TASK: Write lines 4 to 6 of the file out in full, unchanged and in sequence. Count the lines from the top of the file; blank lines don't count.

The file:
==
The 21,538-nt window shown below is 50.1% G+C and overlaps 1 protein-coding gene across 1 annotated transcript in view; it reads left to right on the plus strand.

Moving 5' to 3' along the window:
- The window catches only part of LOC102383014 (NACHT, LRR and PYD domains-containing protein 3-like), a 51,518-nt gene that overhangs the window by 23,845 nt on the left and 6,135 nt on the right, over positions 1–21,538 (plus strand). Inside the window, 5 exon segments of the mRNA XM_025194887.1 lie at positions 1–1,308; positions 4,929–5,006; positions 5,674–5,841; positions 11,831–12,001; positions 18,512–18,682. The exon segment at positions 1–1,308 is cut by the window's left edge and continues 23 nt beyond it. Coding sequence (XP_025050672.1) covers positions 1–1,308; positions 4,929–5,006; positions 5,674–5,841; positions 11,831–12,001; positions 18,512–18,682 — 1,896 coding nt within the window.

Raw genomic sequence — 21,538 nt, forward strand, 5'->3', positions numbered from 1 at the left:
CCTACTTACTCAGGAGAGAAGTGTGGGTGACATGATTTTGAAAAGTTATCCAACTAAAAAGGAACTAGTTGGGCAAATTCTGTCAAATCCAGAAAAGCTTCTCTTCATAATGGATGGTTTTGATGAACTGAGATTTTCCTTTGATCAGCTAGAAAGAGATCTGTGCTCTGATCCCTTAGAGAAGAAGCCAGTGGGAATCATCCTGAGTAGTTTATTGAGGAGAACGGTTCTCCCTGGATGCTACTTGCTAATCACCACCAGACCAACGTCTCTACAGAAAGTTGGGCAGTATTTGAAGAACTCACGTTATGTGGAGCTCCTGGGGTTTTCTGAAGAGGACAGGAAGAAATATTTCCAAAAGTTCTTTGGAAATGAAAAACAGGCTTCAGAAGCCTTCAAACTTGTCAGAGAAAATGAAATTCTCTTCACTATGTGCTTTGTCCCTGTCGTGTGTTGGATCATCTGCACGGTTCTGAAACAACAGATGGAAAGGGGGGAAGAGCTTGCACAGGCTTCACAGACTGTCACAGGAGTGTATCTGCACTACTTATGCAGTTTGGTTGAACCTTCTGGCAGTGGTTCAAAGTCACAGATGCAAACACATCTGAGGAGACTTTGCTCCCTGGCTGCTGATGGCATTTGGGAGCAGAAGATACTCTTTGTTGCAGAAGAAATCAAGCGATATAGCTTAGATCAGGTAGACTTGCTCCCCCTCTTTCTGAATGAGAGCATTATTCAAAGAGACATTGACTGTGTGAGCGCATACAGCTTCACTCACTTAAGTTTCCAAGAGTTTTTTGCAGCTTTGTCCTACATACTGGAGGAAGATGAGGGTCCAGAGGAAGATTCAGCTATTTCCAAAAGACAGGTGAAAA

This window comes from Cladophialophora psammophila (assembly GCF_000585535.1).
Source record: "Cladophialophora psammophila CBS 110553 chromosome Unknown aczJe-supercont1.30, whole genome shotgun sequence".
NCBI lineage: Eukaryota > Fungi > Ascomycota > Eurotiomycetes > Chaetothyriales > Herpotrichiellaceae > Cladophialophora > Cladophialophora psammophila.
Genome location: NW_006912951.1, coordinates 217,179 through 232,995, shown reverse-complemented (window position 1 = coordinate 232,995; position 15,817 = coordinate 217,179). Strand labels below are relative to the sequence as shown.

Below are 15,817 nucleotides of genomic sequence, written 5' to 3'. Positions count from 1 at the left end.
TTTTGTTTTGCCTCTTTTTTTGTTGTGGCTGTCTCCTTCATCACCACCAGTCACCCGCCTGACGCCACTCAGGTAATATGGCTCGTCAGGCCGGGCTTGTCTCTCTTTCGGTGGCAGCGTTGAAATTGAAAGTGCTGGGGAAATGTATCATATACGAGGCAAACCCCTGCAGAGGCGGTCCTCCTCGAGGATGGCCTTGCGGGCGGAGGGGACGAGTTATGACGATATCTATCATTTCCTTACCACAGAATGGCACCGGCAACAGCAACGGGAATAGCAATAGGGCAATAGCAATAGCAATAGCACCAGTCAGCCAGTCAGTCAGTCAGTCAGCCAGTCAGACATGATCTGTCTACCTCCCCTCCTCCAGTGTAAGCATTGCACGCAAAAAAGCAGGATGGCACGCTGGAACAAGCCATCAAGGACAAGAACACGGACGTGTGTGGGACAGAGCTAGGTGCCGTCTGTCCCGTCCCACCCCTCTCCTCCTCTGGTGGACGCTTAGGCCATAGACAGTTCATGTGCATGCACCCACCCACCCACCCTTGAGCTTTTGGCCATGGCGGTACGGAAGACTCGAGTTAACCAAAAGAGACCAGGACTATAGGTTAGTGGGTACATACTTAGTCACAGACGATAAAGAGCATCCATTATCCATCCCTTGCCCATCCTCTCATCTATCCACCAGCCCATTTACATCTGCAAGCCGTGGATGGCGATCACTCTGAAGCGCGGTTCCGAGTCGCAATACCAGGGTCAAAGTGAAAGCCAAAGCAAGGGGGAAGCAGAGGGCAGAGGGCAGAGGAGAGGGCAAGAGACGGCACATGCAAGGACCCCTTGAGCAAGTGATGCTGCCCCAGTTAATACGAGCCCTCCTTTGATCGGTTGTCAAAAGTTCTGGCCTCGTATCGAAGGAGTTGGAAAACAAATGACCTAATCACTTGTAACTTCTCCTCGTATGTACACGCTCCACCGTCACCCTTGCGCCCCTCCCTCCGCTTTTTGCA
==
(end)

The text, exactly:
Raw genomic sequence — 21,538 nt, forward strand, 5'->3', positions numbered from 1 at the left:
CCTACTTACTCAGGAGAGAAGTGTGGGTGACATGATTTTGAAAAGTTATCCAACTAAAAAGGAACTAGTTGGGCAAATTCTGTCAAATCCAGAAAAGCTTCTCTTCATAATGGATGGTTTTGATGAACTGAGATTTTCCTTTGATCAGCTAGAAAGAGATCTGTGCTCTGATCCCTTAGAGAAGAAGCCAGTGGGAATCATCCTGAGTAGTTTATTGAGGAGAACGGTTCTCCCTGGATGCTACTTGCTAATCACCACCAGACCAACGTCTCTACAGAAAGTTGGGCAGTATTTGAAGAACTCACGTTATGTGGAGCTCCTGGGGTTTTCTGAAGAGGACAGGAAGAAATATTTCCAAAAGTTCTTTGGAAATGAAAAACAGGCTTCAGAAGCCTTCAAACTTGTCAGAGAAAATGAAATTCTCTTCACTATGTGCTTTGTCCCTGTCGTGTGTTGGATCATCTGCACGGTTCTGAAACAACAGATGGAAAGGGGGGAAGAGCTTGCACAGGCTTCACAGACTGTCACAGGAGTGTATCTGCACTACTTATGCAGTTTGGTTGAACCTTCTGGCAGTGGTTCAAAGTCACAGATGCAAACACATCTGAGGAGACTTTGCTCCCTGGCTGCTGATGGCATTTGGGAGCAGAAGATACTCTTTGTTGCAGAAGAAATCAAGCGATATAGCTTAGATCAGGTAGACTTGCTCCCCCTCTTTCTGAATGAGAGCATTATTCAAAGAGACATTGACTGTGTGAGCGCATACAGCTTCACTCACTTAAGTTTCCAAGAGTTTTTTGCAGCTTTGTCCTACATACTGGAGGAAGATGAGGGTCCAGAGGAAGATTCAGCTATTTCCAAAAGACAGGTGAAAA

This window comes from Cladophialophora psammophila (assembly GCF_000585535.1).